The Groote Kerk of St. James (15th and 16th centuries) has a fine vaulted interior, and contains some old stained glass, a carved wooden pulpit (1550), a large organ and interesting sepulchral monuments, and some escutcheons of the knights of the Golden Fleece, placed here after the chapter of 1456.
It is remarkable for its fine tower and chime of bells, and contains the cenotaph monument of Jacob van Wassenaer Obdam, designed by Cornelis Moninckx and sculpted by Bartholomeus Eggers in 1667, and the renaissance tomb of Gerrit van Assendelft (1487 - 1558).
The church's six-sided tower is one of the tallest in the Netherlands. There are 34 panels with shields and names of knights of the golden fleece. The mechanical clock has 15 bells by M. de Haze in 1686, one by Jasper and Jan Moer from 1541, one from H. Van Trier from 1570, one by Coenraat Wegewaert from 1647, and one from C. Fremy from 1692 and 31 modern bells. In the church tower there is an automatic carillon by Libertus van den Burgh, from 1689.
The church endured a fire in 1539, and the stained glass windows were repaired by leading glass artists, including the brothers Dirk and Wouter Crabeth of Gouda. Charles V, Holy Roman Emperor, who visited the church after the fire, sponsored two windows by the Crabeth's that due to their royal origin are the only two windows that have survived up to the present day. Under one of these windows lies a commemorative stone from 1857 for Constantijn and Christiaan Huygens, who were buried in unmarked graves in the choir of the church.References:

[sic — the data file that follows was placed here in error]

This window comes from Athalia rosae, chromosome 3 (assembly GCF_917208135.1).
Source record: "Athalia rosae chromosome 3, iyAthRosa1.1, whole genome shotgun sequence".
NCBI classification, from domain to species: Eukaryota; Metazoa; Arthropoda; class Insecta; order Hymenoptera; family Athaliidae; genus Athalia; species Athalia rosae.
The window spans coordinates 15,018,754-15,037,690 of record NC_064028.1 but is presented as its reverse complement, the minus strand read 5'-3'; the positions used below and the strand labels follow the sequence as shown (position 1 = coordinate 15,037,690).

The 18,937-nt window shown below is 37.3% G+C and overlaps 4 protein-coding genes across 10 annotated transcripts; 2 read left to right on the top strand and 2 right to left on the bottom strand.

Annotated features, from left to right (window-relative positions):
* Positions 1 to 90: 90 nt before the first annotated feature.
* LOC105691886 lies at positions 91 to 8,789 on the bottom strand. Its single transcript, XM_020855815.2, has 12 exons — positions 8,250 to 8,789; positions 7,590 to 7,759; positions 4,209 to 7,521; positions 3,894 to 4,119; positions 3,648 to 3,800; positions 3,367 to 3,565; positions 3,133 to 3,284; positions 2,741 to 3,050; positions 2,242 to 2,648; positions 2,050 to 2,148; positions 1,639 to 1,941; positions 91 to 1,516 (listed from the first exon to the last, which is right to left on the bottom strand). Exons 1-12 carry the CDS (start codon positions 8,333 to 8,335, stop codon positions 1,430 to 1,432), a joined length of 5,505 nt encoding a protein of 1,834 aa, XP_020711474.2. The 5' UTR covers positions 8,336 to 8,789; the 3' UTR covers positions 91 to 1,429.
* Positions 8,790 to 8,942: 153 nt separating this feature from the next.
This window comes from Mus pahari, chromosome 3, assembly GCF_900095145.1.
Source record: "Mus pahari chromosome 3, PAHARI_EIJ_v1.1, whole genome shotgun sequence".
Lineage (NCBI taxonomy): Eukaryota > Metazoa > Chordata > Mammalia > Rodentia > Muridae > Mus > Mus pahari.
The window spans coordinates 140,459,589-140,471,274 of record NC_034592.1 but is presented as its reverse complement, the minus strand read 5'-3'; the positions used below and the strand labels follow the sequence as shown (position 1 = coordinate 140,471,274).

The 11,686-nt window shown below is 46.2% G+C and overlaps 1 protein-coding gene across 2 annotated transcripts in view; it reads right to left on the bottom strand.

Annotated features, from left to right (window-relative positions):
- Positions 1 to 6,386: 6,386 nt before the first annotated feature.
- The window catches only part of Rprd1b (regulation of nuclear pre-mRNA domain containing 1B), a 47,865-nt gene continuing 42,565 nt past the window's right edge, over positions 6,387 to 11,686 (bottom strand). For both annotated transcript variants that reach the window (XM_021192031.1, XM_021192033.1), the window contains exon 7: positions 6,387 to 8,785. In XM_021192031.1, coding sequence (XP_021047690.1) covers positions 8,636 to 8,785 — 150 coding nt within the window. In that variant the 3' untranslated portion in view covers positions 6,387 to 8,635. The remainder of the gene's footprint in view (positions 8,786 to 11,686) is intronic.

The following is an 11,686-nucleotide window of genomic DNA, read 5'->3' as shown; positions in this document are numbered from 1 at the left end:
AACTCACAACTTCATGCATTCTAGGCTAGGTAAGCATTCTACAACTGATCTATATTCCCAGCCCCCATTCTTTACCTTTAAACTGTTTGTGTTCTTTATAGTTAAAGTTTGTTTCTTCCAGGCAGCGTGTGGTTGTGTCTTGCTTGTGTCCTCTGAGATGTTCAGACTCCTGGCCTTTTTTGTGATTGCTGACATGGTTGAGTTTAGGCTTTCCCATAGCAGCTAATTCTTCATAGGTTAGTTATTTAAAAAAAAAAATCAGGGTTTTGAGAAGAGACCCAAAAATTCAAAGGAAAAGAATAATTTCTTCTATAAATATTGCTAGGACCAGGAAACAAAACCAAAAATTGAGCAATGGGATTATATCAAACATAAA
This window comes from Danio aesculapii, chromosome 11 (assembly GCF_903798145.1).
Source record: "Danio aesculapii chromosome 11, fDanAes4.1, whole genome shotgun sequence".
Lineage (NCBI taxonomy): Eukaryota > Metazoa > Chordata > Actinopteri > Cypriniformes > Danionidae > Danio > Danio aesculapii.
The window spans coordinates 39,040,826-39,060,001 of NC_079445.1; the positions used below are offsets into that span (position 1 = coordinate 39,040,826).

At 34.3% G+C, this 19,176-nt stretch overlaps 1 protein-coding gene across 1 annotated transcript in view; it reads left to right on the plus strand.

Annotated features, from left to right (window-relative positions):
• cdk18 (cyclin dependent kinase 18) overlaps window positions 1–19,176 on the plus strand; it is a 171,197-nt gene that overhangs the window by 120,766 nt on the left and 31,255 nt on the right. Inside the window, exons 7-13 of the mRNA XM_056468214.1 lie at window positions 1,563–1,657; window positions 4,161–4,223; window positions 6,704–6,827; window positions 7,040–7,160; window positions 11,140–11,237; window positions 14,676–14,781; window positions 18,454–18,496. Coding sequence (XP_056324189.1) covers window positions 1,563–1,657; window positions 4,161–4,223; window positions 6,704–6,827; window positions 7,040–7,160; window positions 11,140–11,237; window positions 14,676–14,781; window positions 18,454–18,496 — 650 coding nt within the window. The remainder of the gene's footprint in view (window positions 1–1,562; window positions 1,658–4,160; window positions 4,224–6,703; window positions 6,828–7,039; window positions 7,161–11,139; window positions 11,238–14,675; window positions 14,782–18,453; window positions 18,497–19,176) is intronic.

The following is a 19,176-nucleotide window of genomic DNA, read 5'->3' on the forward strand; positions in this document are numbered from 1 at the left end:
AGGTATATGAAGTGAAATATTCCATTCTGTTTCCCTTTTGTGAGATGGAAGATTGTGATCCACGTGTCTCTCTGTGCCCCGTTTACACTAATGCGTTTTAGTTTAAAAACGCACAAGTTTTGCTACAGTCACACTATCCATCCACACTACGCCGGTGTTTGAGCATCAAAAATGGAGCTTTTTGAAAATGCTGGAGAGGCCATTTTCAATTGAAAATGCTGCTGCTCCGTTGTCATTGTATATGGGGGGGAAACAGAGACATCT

Craigmillar is one of Scotland’s most perfectly preserved castles. It began as a simple tower-house residence. Gradually, over time, it developed into a complex of structures and spaces, as subsequent owners attempted to improve its comfort and amenity. As a result, there are many nooks and crannies to explore.
The surrounding gardens and parkland were also important. The present-day Craigmillar Castle Park has fascinating reminders of the castle’s days as a rural retreat on the edge of Scotland’s capital city.
At the core lies the original, late-14th-century tower house, among the first of this form of castle built in Scotland. It stands 17m high to the battlements, has walls almost 3m thick, and holds a warren of rooms, including a fine great hall on the first floor.
‘Queen Mary’s Room’, also on the first floor, is where Mary is said to have slept when staying at Craigmillar. However, it is more likely she occupied a multi-roomed apartment elsewhere in the courtyard, probably in the east range.
Sir Simon Preston was a loyal supporter of Queen Mary, whom she appointed as Provost of Edinburgh. In this capacity, he was her host for her first night as a prisoner, at his townhouse in the High Street, on 15 June 1567. She was taken to Lochleven Castle the following day.
The west range was rebuilt after 1660 as a family residence for the Gilmour family.
The 15th-century courtyard wall is well preserved, complete with gunholes shaped like inverted keyholes. Ancillary buildings lie within it, including a private family chapel.